improvising, recording it and editing it as a group. I’m also proud that we explored since our
DIY-series more the percussive range of our instruments and how to creatively use them in
electronic production and that we started singing as a group!
Lisa: I’m very happy that we try to challenge ourselves and look for toechter’s sound aesthetic in different drawers. I’m proud of our DIY improvisation releases in 2020 as well as our album Zephyr which is much more produced and we have been exploring the universe of post-production and creating beats. They show very different strengths and I feel that we are developing together!
What do you do off stage that provides inspiration on stage?
Katrine: I try to seek out and experience as much as I can from other artists in other fields, be
it dance, theatre, museums, and of course music. Enduring expressions, vibes, focuses, ideas,
etc. from other artists is the fuel that keeps me going creatively. Yet also just going for a walk, reading the newspaper, having good conversations with friends or strangers, or observing some peculiar scene from my window sometimes brings interesting new thoughts to mind.
MC: Two years ago I moved to Helsinki with my partner and our daughter; being a family surrounded by a different culture and living by the sea provides inspiration.
Lisa: For me being close to nature and in a place away from careers and the speed of the city
gives me most inspiration and head space.
Do you have a favourite concert venue to perform in and why?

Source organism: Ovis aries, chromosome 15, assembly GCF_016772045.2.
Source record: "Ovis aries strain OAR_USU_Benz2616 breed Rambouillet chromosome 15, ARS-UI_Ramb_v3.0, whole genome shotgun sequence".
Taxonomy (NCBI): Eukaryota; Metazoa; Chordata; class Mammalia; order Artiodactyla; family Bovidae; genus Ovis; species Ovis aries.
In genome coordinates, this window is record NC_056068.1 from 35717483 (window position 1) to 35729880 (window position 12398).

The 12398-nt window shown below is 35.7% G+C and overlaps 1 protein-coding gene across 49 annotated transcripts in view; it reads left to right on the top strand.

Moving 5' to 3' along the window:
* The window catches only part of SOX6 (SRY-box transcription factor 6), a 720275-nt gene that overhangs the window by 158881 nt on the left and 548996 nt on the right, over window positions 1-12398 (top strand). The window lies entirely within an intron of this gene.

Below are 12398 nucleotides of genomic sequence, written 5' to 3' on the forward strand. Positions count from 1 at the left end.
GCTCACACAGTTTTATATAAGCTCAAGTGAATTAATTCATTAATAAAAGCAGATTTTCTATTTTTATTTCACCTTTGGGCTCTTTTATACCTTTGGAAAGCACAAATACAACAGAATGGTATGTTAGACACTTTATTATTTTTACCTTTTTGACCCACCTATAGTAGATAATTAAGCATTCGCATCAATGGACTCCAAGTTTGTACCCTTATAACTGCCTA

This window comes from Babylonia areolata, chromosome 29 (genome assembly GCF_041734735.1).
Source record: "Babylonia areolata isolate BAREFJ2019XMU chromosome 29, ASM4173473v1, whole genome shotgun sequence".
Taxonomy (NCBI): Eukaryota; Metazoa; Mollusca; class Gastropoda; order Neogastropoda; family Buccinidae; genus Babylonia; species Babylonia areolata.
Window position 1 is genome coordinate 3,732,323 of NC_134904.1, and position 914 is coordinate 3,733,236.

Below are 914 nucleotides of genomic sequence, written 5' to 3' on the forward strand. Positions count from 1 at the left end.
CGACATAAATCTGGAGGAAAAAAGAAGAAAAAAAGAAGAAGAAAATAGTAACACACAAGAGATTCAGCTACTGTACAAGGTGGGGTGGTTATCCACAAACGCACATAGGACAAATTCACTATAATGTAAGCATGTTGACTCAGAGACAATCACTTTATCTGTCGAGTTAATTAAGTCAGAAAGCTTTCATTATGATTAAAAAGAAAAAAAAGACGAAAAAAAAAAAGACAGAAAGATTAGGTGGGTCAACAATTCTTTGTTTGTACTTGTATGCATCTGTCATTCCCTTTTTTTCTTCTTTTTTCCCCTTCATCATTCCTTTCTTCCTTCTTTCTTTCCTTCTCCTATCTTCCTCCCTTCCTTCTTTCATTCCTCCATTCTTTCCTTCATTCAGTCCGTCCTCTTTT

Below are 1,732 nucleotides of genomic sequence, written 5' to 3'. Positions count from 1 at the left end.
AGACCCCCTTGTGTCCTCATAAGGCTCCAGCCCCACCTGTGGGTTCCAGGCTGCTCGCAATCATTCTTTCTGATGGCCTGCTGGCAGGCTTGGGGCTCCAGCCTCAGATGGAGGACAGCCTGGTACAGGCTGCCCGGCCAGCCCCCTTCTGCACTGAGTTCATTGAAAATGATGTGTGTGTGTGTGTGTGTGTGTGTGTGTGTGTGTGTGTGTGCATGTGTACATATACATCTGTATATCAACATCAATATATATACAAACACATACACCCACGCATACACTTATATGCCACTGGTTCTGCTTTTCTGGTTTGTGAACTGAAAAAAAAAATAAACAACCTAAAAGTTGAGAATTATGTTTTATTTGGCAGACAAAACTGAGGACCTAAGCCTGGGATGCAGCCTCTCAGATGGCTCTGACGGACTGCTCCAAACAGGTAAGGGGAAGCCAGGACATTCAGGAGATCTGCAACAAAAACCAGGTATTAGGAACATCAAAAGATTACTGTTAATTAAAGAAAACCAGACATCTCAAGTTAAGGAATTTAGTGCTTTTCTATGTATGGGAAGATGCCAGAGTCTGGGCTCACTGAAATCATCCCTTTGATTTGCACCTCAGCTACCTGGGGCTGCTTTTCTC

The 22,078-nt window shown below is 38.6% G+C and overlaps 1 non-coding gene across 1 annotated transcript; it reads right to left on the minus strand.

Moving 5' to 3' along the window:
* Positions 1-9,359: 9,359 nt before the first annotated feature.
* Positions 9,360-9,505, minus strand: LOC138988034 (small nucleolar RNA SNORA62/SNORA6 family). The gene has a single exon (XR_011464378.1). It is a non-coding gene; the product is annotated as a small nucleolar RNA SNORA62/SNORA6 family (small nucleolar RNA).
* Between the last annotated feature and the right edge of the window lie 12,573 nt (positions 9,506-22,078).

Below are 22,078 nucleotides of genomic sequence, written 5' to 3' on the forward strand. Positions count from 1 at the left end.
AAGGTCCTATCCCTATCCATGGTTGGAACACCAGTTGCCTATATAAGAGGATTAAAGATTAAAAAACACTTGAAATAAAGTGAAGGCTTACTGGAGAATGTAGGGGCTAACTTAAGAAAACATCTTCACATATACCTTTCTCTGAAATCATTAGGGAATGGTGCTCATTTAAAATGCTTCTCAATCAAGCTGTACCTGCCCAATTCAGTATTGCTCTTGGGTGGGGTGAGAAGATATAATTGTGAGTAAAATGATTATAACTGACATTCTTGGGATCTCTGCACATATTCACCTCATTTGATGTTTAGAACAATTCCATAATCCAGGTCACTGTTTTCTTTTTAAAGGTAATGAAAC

Katrine: I think our music fits both intimate spaces and massive epic venues, which as a thought I find extremely liberating. Before covid, we played a concert in one of the smallest venues in Copenhagen (Øen, located in the district of Nørrebro), and I thought it was perfect, but I could totally see (and hear) us play one of the big, more industrial scenes of Berlin, like Kraftwerk or Berghain, or a classical venue like the chamber music hall of the Berliner Philharmonie as well. Playing a string instrument you have both the potential to get really private and whisper your music in the audience’s ear, and to open up all of your sound and be really majestic. Having this spectrum at one’s disposal is already a true gift, and as we also add electronic effects and new layers to our instruments, thus at times present very dark, heavy, and industrial sounds, it seems obvious to embrace and cherish the gap between big and small crowds and venues.
What is your most memorable concert experience?
MC: Once we were playing in Sweden in the village where Lisa has a house- Gerlesborg Art
School. The audience, the nature and people we were surrounded by was truly magical
Lisa: I agree, that was also my most memorable toechter-concert experience so far!
As a musician, what is your definition of success?
Lisa: Stay curious, humble and true to yourself – and get to work with people who inspire you!
MC: to learn stuff and keep an open mind – it’s good to stick to your instincts and what
What do you consider to be the most important ideas and concepts to impart to
Lisa: Trust your own intuition. A good technique gives you even more possibilities to express yourself. Curiousness.
MC: stay tuned into what your taste is!
Where would you like to be in 10 years?
Katrine: Touring the world with toechter!
What is your most treasured possession?
MC: family and that I learned this instrument that led me to inspiring collaborations.
Toechter’s debut album Zephyr is released on 1st April 2022
toechter (the German word for “daughter”) comprises musicians Lisa Marie Vogel, Katrine Grarup Elbo and Marie-Claire Schlameus. Using their classical training as a starting point, they explore the percussive and lyrical range of the acoustic instruments, drawing on sound effects created through pedals and vocal textures. The ensemble create electronic beats and soundscapes by manipulating the acoustic sounds of violin, viola and cello.